IT’S ALMOST THAT TIME: A history of SWHC’s Celebrity Waiter fundraiser

Where else can somebody see Olympians interacting with roller derby girls, people dressed from the Roaring Twenties and yellow, suspender-wearing minions from the film, “Despicable Me”?

From last year's Celebrity Waiter fundraiser dinner.  (File Photos by Bryce Martin | Pioneer)
From last year’s Celebrity Waiter fundraiser dinner. (File Photos by Bryce Martin | Pioneer)

By Bryce Martin | Pioneer Editor |

Where else can somebody see Olympians interacting with roller derby girls, people dressed from the Roaring Twenties and yellow, suspender-wearing minions from the film, “Despicable Me”? Or somewhere people dressed for a 1980s prom can spot a person pulling a toboggan filled with Jamaican bobsledders?

Only at Celebrity Waiter, a raucous event held at the Four Seasons in Bowman that certainly lives up to its hype each year.

Celebrity Waiter is billed as the event of the season, according to Katie Harris, this year’s chairperson of the Southwest Healthcare Services (SWHC) fundraiser. Since its inception in 2009, the one-night Celebrity Waiter fundraiser has become a staunch hit in the community, with vivid generosity from the area as its cornerstone.

The event is just as much a social one with friends, old and new, coming together to promote community health care.

The event has redefined the meaning of what a fundraiser is with each passing year.

Employees of Southwest Healthcare in Bowman come together each year to plan for the massive event—last year raised over $100,000—months before it is scheduled, traditionally for late February. Harris said the timing is right for the event to serve “as an out” right at the brink of calving season, bull sales and midway through the winter’s blustery blues. This year’s event will be held Feb. 28.

“It takes a lot of work to get the event going,” said Harris, supervisor of the laboratory at SWHC.

But the team behind Celebrity Waiter didn’t always have long to plan for the event. When it was first started six years ago, the event’s planning committee was given only three weeks to create an event that the community would find appealing.

The team pulled it off and Celebrity Waiter blossomed into something many look forward to each year.

A former administrator at SWHC brought the idea of such a fundraising event to Harris and her co-workers six years ago. For years prior to the creation of the event in 2009, SWHC—known then as St. Luke’s Hospital—hosted an annual Harvest Ball, but it was a far cry from what Celebrity Waiter transformed into.

The Harvest Ball fizzled quickly due to its prohibitive costs—back then it was just a dinner and dance.

Celebrity Waiter was a welcome replacement, culminating in an interesting and creative auction-costume-party-dinner-Happy-Hour hybrid to raise funds “for a good cause,” Harris said.

The first Celebrity Waiter didn’t have an entertainment act, but it still sold about 200 tickets and raised nearly $14,000 for SWHC. As he has continued to do for several years, Andy Mrnak acted as auctioneer for the event’s first live auction.

“We were ecstatic,” Harris said of the first year’s success, which she attributed to the committee “pounding the pavement.”

After that first year, Harris said she continued to be overwhelmed by the event’s response, and just as ecstatic.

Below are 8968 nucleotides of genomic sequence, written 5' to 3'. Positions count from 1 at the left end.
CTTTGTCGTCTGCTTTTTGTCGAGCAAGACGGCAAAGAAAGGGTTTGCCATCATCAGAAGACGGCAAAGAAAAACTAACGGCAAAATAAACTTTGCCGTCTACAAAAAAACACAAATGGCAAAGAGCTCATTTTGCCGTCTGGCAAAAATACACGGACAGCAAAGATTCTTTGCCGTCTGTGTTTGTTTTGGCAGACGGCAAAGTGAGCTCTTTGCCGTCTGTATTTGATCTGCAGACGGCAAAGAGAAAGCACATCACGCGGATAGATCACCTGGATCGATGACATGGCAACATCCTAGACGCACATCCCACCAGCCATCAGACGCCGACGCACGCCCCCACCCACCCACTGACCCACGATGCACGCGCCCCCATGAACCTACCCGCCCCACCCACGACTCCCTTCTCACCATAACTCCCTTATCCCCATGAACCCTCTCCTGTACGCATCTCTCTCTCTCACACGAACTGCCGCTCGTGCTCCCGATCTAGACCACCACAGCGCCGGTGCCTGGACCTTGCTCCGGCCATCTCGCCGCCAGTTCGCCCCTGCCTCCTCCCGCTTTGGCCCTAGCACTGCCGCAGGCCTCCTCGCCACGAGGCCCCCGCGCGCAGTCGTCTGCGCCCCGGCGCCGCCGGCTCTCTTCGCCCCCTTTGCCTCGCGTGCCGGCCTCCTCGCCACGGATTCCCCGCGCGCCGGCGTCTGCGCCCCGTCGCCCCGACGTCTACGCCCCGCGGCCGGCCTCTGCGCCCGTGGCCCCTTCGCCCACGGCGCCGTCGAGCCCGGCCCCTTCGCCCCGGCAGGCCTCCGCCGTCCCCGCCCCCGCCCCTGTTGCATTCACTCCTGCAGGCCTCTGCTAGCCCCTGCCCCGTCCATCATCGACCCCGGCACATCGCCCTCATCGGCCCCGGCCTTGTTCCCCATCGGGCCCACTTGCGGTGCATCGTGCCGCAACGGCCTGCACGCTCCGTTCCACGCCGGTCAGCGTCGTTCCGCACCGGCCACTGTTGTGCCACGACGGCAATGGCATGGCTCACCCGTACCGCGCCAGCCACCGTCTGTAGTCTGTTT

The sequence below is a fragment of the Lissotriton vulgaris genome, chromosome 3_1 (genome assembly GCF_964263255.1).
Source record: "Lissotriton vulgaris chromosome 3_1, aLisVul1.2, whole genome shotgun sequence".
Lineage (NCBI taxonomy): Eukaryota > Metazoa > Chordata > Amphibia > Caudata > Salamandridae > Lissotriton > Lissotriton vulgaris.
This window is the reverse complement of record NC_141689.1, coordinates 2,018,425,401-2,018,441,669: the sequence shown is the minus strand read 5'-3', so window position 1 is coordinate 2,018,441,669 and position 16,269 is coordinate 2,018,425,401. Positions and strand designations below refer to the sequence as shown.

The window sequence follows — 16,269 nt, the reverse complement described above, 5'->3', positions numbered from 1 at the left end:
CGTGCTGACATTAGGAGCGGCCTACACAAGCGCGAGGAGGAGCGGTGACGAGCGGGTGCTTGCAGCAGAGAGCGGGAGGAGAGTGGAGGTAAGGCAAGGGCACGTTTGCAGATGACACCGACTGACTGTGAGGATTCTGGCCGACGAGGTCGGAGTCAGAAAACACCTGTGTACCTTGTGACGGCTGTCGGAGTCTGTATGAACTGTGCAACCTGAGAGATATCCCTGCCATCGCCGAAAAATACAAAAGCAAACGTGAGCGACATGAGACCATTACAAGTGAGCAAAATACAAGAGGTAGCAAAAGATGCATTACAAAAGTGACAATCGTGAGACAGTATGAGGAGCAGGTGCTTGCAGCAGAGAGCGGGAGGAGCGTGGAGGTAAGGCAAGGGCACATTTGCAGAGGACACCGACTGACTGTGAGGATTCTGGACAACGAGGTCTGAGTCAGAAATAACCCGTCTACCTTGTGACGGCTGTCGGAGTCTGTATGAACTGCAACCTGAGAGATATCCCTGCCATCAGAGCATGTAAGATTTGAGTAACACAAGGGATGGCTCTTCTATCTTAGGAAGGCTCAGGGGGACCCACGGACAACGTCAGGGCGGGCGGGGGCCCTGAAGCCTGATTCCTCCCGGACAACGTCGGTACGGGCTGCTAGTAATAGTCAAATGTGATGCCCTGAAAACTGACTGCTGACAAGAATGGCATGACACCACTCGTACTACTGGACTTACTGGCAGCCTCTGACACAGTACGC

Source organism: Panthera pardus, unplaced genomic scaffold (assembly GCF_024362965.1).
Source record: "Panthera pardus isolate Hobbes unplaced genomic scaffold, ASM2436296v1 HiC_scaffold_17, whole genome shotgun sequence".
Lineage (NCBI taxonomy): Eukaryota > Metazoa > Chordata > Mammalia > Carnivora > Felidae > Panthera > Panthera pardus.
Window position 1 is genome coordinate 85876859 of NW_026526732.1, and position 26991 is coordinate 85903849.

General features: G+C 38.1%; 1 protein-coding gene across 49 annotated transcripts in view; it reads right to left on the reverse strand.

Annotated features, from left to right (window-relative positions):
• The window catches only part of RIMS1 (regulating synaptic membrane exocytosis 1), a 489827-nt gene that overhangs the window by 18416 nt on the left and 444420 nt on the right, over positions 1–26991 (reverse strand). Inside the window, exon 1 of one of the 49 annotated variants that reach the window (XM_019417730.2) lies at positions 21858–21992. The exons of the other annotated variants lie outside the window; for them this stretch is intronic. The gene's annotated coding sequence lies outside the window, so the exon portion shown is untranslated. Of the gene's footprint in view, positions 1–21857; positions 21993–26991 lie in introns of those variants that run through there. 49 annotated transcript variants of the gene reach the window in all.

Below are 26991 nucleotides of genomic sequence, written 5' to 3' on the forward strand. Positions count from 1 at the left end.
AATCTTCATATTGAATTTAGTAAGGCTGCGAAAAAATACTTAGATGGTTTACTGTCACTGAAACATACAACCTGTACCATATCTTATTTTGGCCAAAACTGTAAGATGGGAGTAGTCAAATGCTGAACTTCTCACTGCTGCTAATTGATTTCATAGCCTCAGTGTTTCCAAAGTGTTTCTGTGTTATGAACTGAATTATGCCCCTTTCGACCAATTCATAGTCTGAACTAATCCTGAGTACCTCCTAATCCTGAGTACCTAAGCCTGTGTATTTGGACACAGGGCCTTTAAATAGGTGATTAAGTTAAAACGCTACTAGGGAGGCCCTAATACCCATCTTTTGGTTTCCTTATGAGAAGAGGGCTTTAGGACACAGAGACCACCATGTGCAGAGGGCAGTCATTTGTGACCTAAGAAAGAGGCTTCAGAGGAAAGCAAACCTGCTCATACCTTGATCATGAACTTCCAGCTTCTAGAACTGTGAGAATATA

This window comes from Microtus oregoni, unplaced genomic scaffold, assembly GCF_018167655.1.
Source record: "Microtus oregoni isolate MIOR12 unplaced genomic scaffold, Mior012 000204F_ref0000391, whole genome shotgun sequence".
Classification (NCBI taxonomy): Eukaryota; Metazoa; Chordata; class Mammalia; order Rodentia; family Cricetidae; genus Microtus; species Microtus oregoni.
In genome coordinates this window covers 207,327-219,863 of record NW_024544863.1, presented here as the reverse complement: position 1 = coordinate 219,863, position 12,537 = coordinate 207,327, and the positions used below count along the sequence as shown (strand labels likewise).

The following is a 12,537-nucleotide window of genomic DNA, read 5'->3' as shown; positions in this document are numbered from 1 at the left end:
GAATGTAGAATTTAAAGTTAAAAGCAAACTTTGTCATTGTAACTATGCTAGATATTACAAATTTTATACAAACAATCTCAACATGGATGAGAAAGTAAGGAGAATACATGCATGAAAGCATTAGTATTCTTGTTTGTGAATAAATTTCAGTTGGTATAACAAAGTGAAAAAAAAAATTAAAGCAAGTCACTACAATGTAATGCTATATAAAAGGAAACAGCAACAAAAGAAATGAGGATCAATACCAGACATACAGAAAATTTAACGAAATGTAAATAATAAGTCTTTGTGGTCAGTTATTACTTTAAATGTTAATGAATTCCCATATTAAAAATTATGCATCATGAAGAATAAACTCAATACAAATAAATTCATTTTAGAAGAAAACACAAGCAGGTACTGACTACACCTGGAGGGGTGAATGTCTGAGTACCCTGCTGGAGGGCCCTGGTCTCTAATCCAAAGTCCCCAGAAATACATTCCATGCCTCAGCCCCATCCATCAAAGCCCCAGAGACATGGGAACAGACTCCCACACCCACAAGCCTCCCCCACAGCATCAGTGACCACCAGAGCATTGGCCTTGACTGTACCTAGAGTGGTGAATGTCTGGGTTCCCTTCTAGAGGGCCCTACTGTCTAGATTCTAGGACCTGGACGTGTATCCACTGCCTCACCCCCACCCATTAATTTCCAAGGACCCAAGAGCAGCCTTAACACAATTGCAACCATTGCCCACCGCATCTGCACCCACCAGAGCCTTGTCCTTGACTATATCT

A few Celebrity Waiters later, the committee had four artists on stage during the event, creating paintings that would be auctioned later in the evening. Throughout the event, people could watch the artists’ creative process.

In addition to funds from the event’s yearly ticket sales, a majority of the night’s proceeds come from the live and silent auctions. Hundreds of items are donated from businesses and individuals leading up to the event.

Last year, a bidding war ensued between Justin Wolbaum, president of Dakota Community Bank and Trust, and Dan Swanson, owner of Southwest Ag Inc. in Bowman, over a painting donated by popular local artist Marsha Lehman. Swanson conceded to Wolbaum’s initial high-dollar bid. Much to the audience’s surprise and delight, Wolbaum then immediately donated the painting to be re-auctioned. Swanson got it that time. After all said and done, the painting went for a whooping $13,000 from the two auctions.

“You never know what’s going to happen,” Harris said with a laugh.

Lehman is donating another painting for this year’s event.

It has become such a celebrated event that “people are actually coming to us” with donations, Harris said.

Deb Patterson of Bowman sold tickets during last year’s Celebrity Waiter for the raffle of her late husband Bert’s 2012 Dodge Challenger. Half of the money raised from the ticket sales was donated to the Celebrity Waiter Committee and half to Southwest Healthcare.

“It’s truly all about the community’s generosity,” Harris said.

After last year’s 410 tickets were sold and tens-of-thousands of dollars raised, SWHC was able to make several purchases that proved instrumental to furthering its role in providing critical community care. Items such as new patient bed tables, burn and decompression kits, thermometers, monitors and much more were purchased after recommendations from various departments were given to the Celebrity Waiter’s planning committee. Last year, Sarah Wolbaum, Heather Bird, and Danielle Pierce served as the committee’s chairs.

Harris returns this year as the sole chairperson of the event, after several years off. She and her committee members arranged a special dueling pianos act for this year’s entertainment.

The event is a testament to the dedication and creativity of SWHC’s employees, she said. “If it weren’t for them, the event couldn’t go on.”

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